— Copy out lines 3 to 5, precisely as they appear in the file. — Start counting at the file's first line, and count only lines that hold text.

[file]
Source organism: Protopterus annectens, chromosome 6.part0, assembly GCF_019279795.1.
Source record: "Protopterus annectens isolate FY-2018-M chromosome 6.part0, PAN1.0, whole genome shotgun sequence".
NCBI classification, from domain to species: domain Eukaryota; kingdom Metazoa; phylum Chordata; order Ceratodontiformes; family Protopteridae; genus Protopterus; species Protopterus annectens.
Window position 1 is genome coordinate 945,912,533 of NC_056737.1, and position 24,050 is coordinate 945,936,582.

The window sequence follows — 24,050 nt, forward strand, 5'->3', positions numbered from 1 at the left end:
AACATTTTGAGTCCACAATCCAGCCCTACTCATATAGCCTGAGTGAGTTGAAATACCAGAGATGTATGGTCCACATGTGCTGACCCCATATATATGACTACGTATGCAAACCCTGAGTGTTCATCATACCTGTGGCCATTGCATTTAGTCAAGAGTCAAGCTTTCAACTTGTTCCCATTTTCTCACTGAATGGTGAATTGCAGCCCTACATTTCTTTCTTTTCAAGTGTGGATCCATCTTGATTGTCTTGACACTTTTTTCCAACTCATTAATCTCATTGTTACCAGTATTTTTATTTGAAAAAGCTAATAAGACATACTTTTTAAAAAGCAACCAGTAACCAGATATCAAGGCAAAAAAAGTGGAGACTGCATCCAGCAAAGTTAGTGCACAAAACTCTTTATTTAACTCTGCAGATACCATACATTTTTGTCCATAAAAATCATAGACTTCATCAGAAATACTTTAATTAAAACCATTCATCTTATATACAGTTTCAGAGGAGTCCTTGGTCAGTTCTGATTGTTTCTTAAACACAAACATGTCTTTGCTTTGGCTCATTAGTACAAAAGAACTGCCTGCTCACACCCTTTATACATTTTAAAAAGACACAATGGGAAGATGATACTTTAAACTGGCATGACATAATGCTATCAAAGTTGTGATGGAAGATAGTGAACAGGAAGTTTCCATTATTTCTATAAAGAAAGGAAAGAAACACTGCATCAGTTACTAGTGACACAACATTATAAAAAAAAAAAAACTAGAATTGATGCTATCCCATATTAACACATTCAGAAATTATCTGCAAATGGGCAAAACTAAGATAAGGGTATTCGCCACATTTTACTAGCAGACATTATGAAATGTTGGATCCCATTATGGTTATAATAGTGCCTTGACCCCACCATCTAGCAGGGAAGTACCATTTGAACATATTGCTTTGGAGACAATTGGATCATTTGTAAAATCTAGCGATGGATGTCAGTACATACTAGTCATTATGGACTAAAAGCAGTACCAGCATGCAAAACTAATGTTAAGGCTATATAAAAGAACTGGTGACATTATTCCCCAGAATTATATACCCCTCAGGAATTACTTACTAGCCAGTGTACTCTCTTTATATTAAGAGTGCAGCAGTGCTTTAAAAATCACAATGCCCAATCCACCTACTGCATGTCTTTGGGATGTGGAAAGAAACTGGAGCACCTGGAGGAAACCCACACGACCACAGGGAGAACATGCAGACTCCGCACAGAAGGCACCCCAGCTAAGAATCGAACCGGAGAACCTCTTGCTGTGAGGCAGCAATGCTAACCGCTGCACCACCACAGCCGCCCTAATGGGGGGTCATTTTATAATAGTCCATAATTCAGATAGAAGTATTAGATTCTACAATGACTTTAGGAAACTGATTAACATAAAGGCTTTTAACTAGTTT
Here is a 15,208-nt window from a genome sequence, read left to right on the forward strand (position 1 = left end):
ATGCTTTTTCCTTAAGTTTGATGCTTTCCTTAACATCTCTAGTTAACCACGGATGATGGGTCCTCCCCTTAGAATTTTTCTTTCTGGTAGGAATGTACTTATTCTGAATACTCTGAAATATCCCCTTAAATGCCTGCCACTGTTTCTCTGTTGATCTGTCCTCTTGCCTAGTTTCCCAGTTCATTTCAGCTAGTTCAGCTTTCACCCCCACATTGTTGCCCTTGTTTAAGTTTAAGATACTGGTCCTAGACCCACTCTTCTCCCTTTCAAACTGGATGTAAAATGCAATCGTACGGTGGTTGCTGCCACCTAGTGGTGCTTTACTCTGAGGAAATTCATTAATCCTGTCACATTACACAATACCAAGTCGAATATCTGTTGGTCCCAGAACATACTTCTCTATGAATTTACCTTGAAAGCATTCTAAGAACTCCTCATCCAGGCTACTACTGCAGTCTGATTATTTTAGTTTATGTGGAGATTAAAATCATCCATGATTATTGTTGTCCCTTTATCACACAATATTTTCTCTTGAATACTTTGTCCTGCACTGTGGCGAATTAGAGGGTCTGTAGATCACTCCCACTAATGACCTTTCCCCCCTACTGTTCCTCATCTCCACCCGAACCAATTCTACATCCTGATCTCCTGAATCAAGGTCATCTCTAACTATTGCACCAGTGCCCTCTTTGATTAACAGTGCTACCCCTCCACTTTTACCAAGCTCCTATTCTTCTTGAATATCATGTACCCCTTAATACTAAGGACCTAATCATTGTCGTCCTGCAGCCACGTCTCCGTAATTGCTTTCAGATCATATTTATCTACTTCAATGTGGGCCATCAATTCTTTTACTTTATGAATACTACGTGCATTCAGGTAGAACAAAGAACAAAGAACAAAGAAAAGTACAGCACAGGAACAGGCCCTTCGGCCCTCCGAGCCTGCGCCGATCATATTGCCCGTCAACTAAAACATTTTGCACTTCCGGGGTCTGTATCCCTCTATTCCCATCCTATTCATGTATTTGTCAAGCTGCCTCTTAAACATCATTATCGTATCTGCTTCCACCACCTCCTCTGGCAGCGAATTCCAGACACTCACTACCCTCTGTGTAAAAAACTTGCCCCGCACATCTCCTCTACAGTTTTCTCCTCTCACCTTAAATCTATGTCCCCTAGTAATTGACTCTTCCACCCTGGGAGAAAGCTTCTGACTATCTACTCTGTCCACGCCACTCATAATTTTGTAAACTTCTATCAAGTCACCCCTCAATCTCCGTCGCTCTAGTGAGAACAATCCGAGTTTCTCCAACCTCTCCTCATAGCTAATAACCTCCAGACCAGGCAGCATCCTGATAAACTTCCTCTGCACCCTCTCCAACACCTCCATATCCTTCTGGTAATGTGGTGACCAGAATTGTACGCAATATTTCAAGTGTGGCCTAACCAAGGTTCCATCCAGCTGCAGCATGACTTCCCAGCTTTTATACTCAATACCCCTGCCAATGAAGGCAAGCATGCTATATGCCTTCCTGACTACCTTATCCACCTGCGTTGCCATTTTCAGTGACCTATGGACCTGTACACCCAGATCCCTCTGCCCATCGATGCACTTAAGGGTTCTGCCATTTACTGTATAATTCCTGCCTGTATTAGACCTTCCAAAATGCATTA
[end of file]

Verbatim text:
NCBI classification, from domain to species: domain Eukaryota; kingdom Metazoa; phylum Chordata; order Ceratodontiformes; family Protopteridae; genus Protopterus; species Protopterus annectens.
Window position 1 is genome coordinate 945,912,533 of NC_056737.1, and position 24,050 is coordinate 945,936,582.

The window sequence follows — 24,050 nt, forward strand, 5'->3', positions numbered from 1 at the left end: